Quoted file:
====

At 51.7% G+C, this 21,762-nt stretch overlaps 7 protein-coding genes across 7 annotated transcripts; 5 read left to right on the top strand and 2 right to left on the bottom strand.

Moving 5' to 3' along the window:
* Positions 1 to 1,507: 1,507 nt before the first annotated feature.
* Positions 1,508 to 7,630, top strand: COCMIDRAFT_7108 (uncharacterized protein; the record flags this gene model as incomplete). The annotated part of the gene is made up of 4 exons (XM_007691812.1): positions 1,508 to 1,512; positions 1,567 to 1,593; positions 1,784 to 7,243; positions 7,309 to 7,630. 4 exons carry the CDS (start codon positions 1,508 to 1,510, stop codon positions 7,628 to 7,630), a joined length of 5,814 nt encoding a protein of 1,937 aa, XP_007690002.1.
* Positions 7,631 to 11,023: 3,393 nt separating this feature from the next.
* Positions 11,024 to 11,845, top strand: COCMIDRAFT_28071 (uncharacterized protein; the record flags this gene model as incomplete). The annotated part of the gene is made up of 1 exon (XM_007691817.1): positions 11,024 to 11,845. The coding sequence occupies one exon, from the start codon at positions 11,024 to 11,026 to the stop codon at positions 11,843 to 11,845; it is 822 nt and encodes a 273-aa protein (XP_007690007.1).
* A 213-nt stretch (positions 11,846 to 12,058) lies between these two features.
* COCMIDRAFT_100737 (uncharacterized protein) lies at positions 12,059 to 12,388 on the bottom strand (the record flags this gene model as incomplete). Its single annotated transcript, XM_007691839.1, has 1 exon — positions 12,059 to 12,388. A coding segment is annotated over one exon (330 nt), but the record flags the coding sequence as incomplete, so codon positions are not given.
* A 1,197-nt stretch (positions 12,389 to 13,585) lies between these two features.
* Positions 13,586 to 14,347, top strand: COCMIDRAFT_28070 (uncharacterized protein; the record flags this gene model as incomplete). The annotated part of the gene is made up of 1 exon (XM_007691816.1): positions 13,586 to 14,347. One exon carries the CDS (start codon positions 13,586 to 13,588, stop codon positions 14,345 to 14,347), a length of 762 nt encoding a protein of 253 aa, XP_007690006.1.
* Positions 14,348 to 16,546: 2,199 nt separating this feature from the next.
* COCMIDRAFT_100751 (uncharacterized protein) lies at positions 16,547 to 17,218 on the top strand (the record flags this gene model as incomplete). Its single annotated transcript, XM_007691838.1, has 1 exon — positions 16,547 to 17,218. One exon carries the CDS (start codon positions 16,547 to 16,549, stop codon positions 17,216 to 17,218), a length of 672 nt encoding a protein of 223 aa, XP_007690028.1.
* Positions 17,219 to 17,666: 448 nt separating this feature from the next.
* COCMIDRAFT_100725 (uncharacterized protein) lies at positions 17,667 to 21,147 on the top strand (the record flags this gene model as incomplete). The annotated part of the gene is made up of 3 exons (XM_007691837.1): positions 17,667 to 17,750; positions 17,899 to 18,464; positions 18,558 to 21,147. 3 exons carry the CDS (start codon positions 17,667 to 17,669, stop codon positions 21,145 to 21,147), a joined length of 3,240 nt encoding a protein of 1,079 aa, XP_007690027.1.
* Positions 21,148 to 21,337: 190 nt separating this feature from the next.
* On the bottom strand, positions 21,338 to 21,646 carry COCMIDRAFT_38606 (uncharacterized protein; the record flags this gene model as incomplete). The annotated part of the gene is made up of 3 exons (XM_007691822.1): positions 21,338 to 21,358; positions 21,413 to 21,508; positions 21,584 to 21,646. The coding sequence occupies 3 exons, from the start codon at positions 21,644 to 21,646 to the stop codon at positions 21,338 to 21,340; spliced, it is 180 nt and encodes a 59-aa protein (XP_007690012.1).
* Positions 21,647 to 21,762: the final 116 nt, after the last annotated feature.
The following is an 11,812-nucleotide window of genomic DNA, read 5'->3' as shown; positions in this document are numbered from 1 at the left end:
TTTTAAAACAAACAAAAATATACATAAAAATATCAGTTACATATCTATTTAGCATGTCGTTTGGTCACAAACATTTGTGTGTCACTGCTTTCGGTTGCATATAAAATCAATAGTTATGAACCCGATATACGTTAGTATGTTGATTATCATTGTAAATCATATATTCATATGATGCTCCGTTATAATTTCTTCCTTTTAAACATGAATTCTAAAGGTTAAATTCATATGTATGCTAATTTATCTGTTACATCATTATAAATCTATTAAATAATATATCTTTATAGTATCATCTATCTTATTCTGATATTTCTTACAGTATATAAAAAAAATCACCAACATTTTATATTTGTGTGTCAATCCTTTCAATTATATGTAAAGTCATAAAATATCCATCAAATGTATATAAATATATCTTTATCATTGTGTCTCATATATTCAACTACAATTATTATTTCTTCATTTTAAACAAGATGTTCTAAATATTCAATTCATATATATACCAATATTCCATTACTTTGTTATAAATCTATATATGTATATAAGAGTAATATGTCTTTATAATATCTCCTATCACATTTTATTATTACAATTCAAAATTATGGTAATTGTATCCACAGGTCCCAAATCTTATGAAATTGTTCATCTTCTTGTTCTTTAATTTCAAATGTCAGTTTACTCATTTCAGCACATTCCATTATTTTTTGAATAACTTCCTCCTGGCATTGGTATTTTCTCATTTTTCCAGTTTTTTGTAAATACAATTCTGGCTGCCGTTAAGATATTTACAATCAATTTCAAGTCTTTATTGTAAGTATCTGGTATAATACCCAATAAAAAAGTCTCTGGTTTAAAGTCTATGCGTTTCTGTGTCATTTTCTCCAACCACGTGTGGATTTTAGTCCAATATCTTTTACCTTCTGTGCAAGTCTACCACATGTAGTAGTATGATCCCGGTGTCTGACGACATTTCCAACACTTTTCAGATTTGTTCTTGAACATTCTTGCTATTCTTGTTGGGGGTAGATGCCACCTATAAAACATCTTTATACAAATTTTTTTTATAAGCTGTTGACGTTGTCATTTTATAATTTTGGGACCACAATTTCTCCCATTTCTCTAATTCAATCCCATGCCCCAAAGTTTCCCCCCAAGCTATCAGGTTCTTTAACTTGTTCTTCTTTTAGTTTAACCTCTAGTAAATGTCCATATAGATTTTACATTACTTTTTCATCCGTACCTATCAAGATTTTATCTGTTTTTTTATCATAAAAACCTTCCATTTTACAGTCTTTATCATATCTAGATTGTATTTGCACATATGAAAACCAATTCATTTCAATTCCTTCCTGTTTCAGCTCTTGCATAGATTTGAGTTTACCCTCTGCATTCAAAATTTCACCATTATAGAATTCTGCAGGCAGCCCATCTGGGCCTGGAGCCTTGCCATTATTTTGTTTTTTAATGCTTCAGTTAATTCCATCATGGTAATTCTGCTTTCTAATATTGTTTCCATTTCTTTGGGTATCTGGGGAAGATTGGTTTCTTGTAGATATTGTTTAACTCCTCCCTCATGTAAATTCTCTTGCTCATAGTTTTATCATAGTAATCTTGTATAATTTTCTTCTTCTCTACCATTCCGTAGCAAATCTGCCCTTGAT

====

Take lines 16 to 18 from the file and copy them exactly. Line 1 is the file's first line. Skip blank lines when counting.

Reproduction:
* On the bottom strand, positions 21,338 to 21,646 carry COCMIDRAFT_38606 (uncharacterized protein; the record flags this gene model as incomplete). The annotated part of the gene is made up of 3 exons (XM_007691822.1): positions 21,338 to 21,358; positions 21,413 to 21,508; positions 21,584 to 21,646. The coding sequence occupies 3 exons, from the start codon at positions 21,644 to 21,646 to the stop codon at positions 21,338 to 21,340; spliced, it is 180 nt and encodes a 59-aa protein (XP_007690012.1).
* Positions 21,647 to 21,762: the final 116 nt, after the last annotated feature.
The following is an 11,812-nucleotide window of genomic DNA, read 5'->3' as shown; positions in this document are numbered from 1 at the left end: